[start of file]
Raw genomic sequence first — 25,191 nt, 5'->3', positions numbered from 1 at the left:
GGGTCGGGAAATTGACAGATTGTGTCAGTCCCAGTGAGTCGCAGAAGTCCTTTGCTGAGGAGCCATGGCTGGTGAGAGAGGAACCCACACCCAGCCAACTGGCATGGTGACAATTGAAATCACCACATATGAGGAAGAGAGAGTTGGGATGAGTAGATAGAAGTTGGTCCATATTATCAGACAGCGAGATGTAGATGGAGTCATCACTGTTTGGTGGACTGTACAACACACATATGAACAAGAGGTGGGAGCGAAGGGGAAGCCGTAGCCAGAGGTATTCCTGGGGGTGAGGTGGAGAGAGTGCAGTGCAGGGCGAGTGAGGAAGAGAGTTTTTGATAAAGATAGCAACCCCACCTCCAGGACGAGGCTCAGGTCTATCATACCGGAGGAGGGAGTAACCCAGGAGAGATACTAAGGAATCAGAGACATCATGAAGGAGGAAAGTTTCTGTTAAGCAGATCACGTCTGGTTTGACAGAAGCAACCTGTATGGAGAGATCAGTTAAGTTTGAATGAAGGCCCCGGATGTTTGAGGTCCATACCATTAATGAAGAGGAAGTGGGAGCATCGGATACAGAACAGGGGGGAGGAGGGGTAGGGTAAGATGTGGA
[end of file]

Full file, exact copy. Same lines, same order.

Raw genomic sequence first — 25,191 nt, 5'->3', positions numbered from 1 at the left:
GGGTCGGGAAATTGACAGATTGTGTCAGTCCCAGTGAGTCGCAGAAGTCCTTTGCTGAGGAGCCATGGCTGGTGAGAGAGGAACCCACACCCAGCCAACTGGCATGGTGACAATTGAAATCACCACATATGAGGAAGAGAGAGTTGGGATGAGTAGATAGAAGTTGGTCCATATTATCAGACAGCGAGATGTAGATGGAGTCATCACTGTTTGGTGGACTGTACAACACACATATGAACAAGAGGTGGGAGCGAAGGGGAAGCCGTAGCCAGAGGTATTCCTGGGGGTGAGGTGGAGAGAGTGCAGTGCAGGGCGAGTGAGGAAGAGAGTTTTTGATAAAGATAGCAACCCCACCTCCAGGACGAGGCTCAGGTCTATCATACCGGAGGAGGGAGTAACCCAGGAGAGATACTAAGGAATCAGAGACATCATGAAGGAGGAAAGTTTCTGTTAAGCAGATCACGTCTGGTTTGACAGAAGCAACCTGTATGGAGAGATCAGTTAAGTTTGAATGAAGGCCCCGGATGTTTGAGGTCCATACCATTAATGAAGAGGAAGTGGGAGCATCGGATACAGAACAGGGGGGAGGAGGGGTAGGGTAAGATGTGGA